After a week of driving the new 2012 version of the Chevrolet Volt in the Boston area, I’ve reached three conclusions. It’s an amazing car that’s fun to drive. But it’s not an ideal vehicle for city dwellers, and there are simple changes that would allow it to make a much more compelling case for electric vehicles.
The Volt is a type of plug-in hybrid vehicle that can go about 35 miles on a battery charge, followed by hundreds of miles powered by a tank of gasoline. Unlike other plug-in hybrids, it’s designed primarily to be an electric vehicle, and this is where it shines. It’s engineered for speeds up to 100 miles per hour on battery power (I didn’t try that), with impressive acceleration and nimble handling that makes negotiating city traffic a breeze. But once the battery is depleted, it slips into hybrid mode, in which it gets a mediocre 35 miles to the gallon, about the same as the comparably sized gas-powered Cruze, and the ride is accompanied by the near-constant grumble of the engine.
The car is being marketed primarily as a fuel-efficient, green vehicle. GM representatives regularly remark how much driving it is like driving an ordinary gas-powered car. No doubt market surveys say this is a good approach. But the fact is that electric cars, by virtue of the instantaneous power the electric motors deliver, can be more thrilling to drive than conventional cars. At the same time, their quietness makes driving them relaxing. The power and quietness alone could be worth the extra price of the vehicle (it’s about $33,000 after a federal tax rebate, compared to $17,000 for the Cruze). This is a performance car, and could easily be a luxury car with a few improvements to the interior.
In the Volt, some of the power is stifled by the default energy-efficient driving mode, which dials back the rate of acceleration. Another setting, sport mode, is better—the pickup is noticeably better. But drivers need to select this every time they get into the car, or it defaults to efficiency mode. Yes, plug-in cars can be very efficient and reduce gasoline consumption. But to make much of an impact, people have to buy them first. These cars are great to drive, and that should be emphasized. One way could be allowing drivers greater freedom to tune the responsiveness of the acceleration, rather than just selecting between sport and normal modes, and to leave it set the way they like it.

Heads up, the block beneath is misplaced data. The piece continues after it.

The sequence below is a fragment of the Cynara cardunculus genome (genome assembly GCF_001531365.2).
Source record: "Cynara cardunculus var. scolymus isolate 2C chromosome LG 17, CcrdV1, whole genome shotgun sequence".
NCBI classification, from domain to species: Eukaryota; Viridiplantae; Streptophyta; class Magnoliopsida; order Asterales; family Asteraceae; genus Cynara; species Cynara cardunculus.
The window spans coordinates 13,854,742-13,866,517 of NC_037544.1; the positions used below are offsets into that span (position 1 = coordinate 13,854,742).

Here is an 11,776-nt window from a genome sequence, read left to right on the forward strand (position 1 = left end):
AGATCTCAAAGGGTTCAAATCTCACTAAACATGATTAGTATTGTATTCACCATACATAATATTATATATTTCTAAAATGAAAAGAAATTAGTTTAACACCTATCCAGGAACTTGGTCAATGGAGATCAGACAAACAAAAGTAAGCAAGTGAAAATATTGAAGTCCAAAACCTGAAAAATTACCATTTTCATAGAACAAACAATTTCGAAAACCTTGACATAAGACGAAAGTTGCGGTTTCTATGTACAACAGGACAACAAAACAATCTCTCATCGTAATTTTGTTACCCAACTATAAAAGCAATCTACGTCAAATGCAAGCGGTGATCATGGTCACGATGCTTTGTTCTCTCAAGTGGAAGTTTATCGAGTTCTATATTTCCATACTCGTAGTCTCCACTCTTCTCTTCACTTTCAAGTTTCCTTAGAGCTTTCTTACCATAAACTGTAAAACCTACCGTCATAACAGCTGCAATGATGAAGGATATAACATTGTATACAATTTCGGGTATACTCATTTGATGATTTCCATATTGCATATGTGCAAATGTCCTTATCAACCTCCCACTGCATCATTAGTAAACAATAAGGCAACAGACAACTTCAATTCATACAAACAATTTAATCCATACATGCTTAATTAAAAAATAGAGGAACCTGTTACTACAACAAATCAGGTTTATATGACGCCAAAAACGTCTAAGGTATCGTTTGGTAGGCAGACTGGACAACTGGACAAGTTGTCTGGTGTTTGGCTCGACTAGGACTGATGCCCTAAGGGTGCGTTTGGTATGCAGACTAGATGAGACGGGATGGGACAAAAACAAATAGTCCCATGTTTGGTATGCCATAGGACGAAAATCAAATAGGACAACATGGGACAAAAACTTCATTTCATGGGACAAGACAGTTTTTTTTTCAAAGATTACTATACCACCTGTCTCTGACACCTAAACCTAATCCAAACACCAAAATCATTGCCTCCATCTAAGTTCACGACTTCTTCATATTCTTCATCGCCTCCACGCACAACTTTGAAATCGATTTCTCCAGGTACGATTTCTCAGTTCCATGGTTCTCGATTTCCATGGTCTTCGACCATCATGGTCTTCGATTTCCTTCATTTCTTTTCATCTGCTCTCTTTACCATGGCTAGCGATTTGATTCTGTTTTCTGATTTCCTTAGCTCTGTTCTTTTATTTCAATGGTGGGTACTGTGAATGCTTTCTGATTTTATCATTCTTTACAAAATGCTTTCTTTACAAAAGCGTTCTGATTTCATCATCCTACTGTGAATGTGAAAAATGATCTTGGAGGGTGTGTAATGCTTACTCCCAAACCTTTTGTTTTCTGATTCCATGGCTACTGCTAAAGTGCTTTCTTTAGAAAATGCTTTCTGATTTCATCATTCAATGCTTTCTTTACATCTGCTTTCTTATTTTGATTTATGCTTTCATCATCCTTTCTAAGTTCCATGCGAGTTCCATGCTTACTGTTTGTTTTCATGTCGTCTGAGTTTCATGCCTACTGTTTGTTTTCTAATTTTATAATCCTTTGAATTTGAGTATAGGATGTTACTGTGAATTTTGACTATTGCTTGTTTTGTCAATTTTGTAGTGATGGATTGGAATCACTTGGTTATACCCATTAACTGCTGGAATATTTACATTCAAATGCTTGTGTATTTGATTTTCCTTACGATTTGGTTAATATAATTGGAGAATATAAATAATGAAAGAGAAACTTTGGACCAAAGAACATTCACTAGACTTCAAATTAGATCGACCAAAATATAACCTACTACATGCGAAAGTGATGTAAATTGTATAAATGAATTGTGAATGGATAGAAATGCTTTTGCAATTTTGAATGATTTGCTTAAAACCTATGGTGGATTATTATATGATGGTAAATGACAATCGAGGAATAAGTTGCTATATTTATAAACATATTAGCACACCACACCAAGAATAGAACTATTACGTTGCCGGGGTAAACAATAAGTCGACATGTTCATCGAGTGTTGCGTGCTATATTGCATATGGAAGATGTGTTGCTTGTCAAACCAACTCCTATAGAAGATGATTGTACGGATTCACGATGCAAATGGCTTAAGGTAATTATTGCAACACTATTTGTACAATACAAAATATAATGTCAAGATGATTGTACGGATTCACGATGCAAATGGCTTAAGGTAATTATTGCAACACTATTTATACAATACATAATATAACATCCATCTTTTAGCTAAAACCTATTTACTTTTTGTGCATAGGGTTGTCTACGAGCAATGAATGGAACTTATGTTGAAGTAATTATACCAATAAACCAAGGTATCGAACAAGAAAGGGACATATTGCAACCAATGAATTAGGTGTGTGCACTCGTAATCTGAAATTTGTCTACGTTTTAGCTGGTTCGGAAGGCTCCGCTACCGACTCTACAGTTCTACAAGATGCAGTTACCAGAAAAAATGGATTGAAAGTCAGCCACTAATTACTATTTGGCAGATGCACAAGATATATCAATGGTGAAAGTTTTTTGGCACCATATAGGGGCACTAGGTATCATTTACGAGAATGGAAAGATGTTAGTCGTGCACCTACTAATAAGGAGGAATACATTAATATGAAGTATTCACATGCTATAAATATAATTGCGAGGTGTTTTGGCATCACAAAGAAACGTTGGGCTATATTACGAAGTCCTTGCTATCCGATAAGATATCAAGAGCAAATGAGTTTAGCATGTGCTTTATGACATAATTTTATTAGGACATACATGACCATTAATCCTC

GM has taken efforts to make the electric car less intimidating to drivers. Including the gas engine is a big part of that—it’s meant to address the fear of running out of charge. But the company could do more.
When the car was delivered to the offices of Technology Review, the battery was depleted and the car was operating in hybrid mode. The first priority was getting the thing plugged in and the battery charged. Here’s what could have happened when I climbed in the car and pressed the start button. The center touch screen display could have offered to use the navigation system to direct me to the nearest charging station and automatically reserve a spot. Once there, the charger could have recognized the car, automatically unlocked itself, and allowed me to plug in.